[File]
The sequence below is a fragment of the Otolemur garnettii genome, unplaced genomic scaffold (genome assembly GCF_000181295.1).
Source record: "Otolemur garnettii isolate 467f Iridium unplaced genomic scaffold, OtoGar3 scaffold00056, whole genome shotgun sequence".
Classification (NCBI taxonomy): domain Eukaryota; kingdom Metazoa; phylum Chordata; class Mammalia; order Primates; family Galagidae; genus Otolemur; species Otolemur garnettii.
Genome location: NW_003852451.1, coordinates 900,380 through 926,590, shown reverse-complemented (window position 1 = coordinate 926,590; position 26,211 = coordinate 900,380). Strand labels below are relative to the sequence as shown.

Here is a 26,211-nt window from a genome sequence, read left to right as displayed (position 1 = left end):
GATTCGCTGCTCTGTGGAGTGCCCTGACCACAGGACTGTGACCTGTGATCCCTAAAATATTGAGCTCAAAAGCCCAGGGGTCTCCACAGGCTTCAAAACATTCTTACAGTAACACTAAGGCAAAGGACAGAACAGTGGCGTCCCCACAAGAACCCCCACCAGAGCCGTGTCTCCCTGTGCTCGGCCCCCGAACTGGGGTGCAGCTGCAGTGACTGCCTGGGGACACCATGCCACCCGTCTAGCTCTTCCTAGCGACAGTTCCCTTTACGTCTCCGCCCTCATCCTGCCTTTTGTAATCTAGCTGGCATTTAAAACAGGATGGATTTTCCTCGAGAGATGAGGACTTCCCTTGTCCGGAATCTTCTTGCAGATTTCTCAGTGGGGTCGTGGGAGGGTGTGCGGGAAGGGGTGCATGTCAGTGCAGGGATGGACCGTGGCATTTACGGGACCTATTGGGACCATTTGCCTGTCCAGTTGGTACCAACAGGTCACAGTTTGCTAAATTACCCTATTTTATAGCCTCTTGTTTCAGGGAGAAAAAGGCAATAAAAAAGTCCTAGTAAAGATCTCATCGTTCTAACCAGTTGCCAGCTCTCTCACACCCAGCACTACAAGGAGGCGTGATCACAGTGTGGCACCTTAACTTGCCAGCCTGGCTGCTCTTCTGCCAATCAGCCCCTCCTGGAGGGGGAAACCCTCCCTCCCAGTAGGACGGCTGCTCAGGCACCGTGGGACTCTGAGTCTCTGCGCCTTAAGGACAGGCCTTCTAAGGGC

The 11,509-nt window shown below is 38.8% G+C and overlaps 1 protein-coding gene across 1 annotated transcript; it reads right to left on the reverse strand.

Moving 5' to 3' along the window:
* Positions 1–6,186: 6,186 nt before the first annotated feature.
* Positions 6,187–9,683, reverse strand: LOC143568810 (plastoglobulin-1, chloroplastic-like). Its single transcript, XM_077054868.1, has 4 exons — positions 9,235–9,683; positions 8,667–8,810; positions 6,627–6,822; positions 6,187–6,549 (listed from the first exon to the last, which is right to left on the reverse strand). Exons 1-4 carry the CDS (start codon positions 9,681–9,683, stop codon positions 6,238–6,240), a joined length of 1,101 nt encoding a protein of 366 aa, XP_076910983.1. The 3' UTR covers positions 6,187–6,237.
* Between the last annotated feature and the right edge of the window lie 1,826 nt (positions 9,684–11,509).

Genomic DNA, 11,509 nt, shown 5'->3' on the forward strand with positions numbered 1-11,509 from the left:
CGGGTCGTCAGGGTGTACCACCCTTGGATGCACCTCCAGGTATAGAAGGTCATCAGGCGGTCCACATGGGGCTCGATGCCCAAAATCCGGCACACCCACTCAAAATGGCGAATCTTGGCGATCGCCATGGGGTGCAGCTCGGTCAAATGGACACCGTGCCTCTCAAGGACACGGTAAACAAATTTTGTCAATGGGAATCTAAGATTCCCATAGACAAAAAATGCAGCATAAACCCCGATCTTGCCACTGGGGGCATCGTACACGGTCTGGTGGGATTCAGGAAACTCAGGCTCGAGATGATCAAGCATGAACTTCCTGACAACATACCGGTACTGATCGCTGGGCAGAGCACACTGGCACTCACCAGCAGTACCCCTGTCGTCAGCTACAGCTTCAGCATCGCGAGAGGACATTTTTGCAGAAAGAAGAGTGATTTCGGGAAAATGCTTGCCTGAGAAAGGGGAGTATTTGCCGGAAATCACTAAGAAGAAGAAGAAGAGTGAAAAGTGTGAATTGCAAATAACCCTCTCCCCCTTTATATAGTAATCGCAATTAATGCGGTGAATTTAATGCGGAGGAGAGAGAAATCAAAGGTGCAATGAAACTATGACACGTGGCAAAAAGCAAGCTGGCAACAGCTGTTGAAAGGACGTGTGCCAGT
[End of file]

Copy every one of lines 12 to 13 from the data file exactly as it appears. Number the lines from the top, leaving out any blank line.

Genomic DNA, 11,509 nt, shown 5'->3' on the forward strand with positions numbered 1-11,509 from the left:
CGGGTCGTCAGGGTGTACCACCCTTGGATGCACCTCCAGGTATAGAAGGTCATCAGGCGGTCCACATGGGGCTCGATGCCCAAAATCCGGCACACCCACTCAAAATGGCGAATCTTGGCGATCGCCATGGGGTGCAGCTCGGTCAAATGGACACCGTGCCTCTCAAGGACACGGTAAACAAATTTTGTCAATGGGAATCTAAGATTCCCATAGACAAAAAATGCAGCATAAACCCCGATCTTGCCACTGGGGGCATCGTACACGGTCTGGTGGGATTCAGGAAACTCAGGCTCGAGATGATCAAGCATGAACTTCCTGACAACATACCGGTACTGATCGCTGGGCAGAGCACACTGGCACTCACCAGCAGTACCCCTGTCGTCAGCTACAGCTTCAGCATCGCGAGAGGACATTTTTGCAGAAAGAAGAGTGATTTCGGGAAAATGCTTGCCTGAGAAAGGGGAGTATTTGCCGGAAATCACTAAGAAGAAGAAGAAGAGTGAAAAGTGTGAATTGCAAATAACCCTCTCCCCCTTTATATAGTAATCGCAATTAATGCGGTGAATTTAATGCGGAGGAGAGAGAAATCAAAGGTGCAATGAAACTATGACACGTGGCAAAAAGCAAGCTGGCAACAGCTGTTGAAAGGACGTGTGCCAGT